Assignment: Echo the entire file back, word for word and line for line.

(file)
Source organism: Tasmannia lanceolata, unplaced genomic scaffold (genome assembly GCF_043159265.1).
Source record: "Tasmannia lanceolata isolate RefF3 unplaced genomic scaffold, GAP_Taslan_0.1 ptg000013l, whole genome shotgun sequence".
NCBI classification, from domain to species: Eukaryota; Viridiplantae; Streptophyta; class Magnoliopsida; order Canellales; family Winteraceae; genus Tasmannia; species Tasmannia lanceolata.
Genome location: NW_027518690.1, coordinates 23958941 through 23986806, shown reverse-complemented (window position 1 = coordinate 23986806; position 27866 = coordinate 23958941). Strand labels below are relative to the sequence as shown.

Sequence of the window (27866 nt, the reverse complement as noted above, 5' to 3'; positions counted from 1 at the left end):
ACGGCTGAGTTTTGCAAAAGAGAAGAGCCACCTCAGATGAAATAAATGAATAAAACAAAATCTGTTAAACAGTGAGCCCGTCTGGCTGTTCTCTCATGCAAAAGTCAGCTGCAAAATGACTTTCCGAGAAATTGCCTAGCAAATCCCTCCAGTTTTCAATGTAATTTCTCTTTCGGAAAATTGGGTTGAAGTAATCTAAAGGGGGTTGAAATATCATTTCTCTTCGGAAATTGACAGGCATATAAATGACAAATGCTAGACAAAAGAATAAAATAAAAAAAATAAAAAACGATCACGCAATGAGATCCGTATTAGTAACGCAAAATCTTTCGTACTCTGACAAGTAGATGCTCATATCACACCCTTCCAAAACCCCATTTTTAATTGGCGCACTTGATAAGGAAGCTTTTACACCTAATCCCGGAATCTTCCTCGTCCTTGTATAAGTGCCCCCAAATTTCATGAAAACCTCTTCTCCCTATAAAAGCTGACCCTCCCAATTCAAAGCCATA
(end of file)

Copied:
Source organism: Tasmannia lanceolata, unplaced genomic scaffold (genome assembly GCF_043159265.1).
Source record: "Tasmannia lanceolata isolate RefF3 unplaced genomic scaffold, GAP_Taslan_0.1 ptg000013l, whole genome shotgun sequence".
NCBI classification, from domain to species: Eukaryota; Viridiplantae; Streptophyta; class Magnoliopsida; order Canellales; family Winteraceae; genus Tasmannia; species Tasmannia lanceolata.
Genome location: NW_027518690.1, coordinates 23958941 through 23986806, shown reverse-complemented (window position 1 = coordinate 23986806; position 27866 = coordinate 23958941). Strand labels below are relative to the sequence as shown.

Sequence of the window (27866 nt, the reverse complement as noted above, 5' to 3'; positions counted from 1 at the left end):
ACGGCTGAGTTTTGCAAAAGAGAAGAGCCACCTCAGATGAAATAAATGAATAAAACAAAATCTGTTAAACAGTGAGCCCGTCTGGCTGTTCTCTCATGCAAAAGTCAGCTGCAAAATGACTTTCCGAGAAATTGCCTAGCAAATCCCTCCAGTTTTCAATGTAATTTCTCTTTCGGAAAATTGGGTTGAAGTAATCTAAAGGGGGTTGAAATATCATTTCTCTTCGGAAATTGACAGGCATATAAATGACAAATGCTAGACAAAAGAATAAAATAAAAAAAATAAAAAACGATCACGCAATGAGATCCGTATTAGTAACGCAAAATCTTTCGTACTCTGACAAGTAGATGCTCATATCACACCCTTCCAAAACCCCATTTTTAATTGGCGCACTTGATAAGGAAGCTTTTACACCTAATCCCGGAATCTTCCTCGTCCTTGTATAAGTGCCCCCAAATTTCATGAAAACCTCTTCTCCCTATAAAAGCTGACCCTCCCAATTCAAAGCCATA